Not everything is super about the party
When Lawrence Tynes kicked the game-winning field goal to secure the Giants' trip to Super Bowl XLVl, I began to wonder, "Where am I going to watch the Super Bowl this year?"
Suddenly, I was overwhelmed with worry just thinking of the annoyances I will have to put up with Sunday -- all in the name of football.
With just as much focus on the food, commercials and halftime acts as the game, Super Bowl Sunday has evolved into a social event. For those like me who actually want to watch the game, it's a bittersweet time.
I love the camaraderie of a Super Bowl party but can do without the annoyances of the gathering. Here are some things I'm not looking forward to this Super Bowl Sunday.
• Overtly racy commercials. It's no shocker that Go Daddy's Super Bowl commercials will use sex to sell their popular web product. The annoying part is the degree to which they'll go to do so. Leaked previews of the commercials show three Pussycat Dolls in lingerie peddling product while floating on clouds in what is supposed to be computer geek heaven. The second Go Daddy spot features a fully clothed Danica Patrick and Jillian Michaels painting a naked model with the Go Daddy logo.
Watching these commercials in a room full of men, one of whom I'm probably crushing on, is pretty uncomfortable for me. I feel like they are undressing me with their eyes while thinking, "I wonder if Adena sits on puffy clouds wearing lingerie" or something similar. The commercials bring sex into my Super Bowl Sunday, and I don't want that. Can't a lady go one day without feeling objectified?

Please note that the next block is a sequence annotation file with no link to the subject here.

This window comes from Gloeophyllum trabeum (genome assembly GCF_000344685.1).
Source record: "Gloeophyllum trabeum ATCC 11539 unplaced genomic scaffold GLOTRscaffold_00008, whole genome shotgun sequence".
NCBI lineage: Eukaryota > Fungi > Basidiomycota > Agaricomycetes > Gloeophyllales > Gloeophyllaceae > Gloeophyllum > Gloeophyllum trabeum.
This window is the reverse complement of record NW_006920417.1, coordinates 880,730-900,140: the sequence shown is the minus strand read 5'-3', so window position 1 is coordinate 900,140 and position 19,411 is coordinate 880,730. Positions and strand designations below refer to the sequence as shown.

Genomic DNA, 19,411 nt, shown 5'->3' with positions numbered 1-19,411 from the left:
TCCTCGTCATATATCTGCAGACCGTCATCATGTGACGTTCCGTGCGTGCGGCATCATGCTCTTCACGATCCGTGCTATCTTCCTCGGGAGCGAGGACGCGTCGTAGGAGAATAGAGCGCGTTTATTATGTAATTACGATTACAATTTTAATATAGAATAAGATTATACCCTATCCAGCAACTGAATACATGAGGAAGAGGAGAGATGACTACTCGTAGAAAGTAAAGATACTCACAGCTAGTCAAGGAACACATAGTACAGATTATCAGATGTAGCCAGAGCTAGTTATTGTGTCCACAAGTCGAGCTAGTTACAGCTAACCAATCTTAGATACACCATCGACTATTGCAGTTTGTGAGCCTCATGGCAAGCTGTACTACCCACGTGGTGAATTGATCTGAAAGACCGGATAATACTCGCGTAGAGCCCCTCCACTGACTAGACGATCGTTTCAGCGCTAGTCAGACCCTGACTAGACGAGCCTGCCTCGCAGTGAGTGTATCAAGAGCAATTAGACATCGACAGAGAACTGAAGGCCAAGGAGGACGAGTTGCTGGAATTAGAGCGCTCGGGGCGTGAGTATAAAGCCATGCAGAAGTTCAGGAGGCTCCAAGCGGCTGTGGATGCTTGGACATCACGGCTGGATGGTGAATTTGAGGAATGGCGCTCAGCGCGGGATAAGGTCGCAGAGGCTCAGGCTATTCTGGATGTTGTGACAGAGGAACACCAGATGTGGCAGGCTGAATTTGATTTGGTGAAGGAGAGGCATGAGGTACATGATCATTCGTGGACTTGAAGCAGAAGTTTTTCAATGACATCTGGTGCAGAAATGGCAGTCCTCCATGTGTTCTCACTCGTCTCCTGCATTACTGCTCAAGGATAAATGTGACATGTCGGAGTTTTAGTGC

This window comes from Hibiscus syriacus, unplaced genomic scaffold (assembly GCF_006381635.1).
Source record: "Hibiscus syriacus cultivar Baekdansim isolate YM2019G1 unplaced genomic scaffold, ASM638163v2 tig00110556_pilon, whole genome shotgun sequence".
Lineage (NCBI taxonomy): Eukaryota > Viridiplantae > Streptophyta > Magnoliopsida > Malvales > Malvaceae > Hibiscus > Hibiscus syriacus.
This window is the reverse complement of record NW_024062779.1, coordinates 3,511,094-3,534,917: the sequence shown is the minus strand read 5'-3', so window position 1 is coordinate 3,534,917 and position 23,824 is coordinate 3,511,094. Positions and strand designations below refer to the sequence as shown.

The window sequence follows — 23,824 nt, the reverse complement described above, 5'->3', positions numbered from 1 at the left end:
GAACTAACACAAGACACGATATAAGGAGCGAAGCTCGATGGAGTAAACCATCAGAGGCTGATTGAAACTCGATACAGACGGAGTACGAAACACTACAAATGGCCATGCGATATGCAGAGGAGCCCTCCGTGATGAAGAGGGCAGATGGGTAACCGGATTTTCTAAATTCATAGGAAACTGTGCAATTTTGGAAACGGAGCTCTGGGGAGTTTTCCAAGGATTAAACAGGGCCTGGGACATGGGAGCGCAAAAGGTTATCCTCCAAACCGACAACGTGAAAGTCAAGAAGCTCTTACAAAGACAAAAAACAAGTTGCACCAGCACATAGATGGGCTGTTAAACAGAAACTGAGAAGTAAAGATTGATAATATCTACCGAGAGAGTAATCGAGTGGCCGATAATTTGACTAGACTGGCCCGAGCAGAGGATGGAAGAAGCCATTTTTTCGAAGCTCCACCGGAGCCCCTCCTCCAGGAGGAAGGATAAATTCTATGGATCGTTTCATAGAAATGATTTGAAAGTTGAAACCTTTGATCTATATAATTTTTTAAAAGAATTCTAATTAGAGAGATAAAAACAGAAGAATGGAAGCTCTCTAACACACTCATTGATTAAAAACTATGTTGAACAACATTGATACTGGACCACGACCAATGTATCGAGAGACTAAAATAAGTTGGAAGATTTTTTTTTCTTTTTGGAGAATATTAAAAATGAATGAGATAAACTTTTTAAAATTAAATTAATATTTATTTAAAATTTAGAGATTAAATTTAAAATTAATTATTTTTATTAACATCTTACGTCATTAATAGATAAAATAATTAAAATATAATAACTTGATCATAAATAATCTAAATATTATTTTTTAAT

• Those who know nothing about football. I'm not saying you have to be a pigskin genius like our very own Melissa Jacobs. But please do not interrupt my Super Bowl viewing with asinine questions like "Is Tom Brady still dating Tara Reid?" No, and who cares?
• People asking me to help in the kitchen. During a football game, all thoughts of my no-carb, no-fun diet go out the window. (I think I read somewhere that calories on Super Bowl Sunday don't count.) Therefore, when I come to your home to watch the game, please have the food ready. Do not start defrosting the chicken wings in the first quarter and ask me to season them at halftime. This type of unpreparedness is good for no one.
When the wings are finally done, my team might be fading, along with my appetite. Besides, if I'd wanted to get my hands dirty in the kitchen, I would have stayed home. Cooking isn't in my playbook on Super Sunday -- or Monday, Tuesday, Wednesday… you get the point.
• Your bad kids. Is this a grown-up house or Chuck E. Cheese's? There's no reason why I have to endure being kicked in the shins by your misbehaving offspring while I watch the game. Please restrain your wildlife, I mean kids, while I'm watching the game.
• Bringing a dish. As previously mentioned, I'm no domestic goddess. Therefore, asking me to bring a plate to your party is a futile request. I wasn't raised by wolves, so I do know it's polite to bring a dish to someone's house, but mine won't be anything to write home about.
Kudos to the woman who brings her famous honey barbecue meatloaf. Secretly I'm hating on her cooking skills as I lug in a $9.99 lemon loaf cake I purchased on the way to the party. And yes, I left the price tag on.
Sue me. Then pass me the remote. It's football time.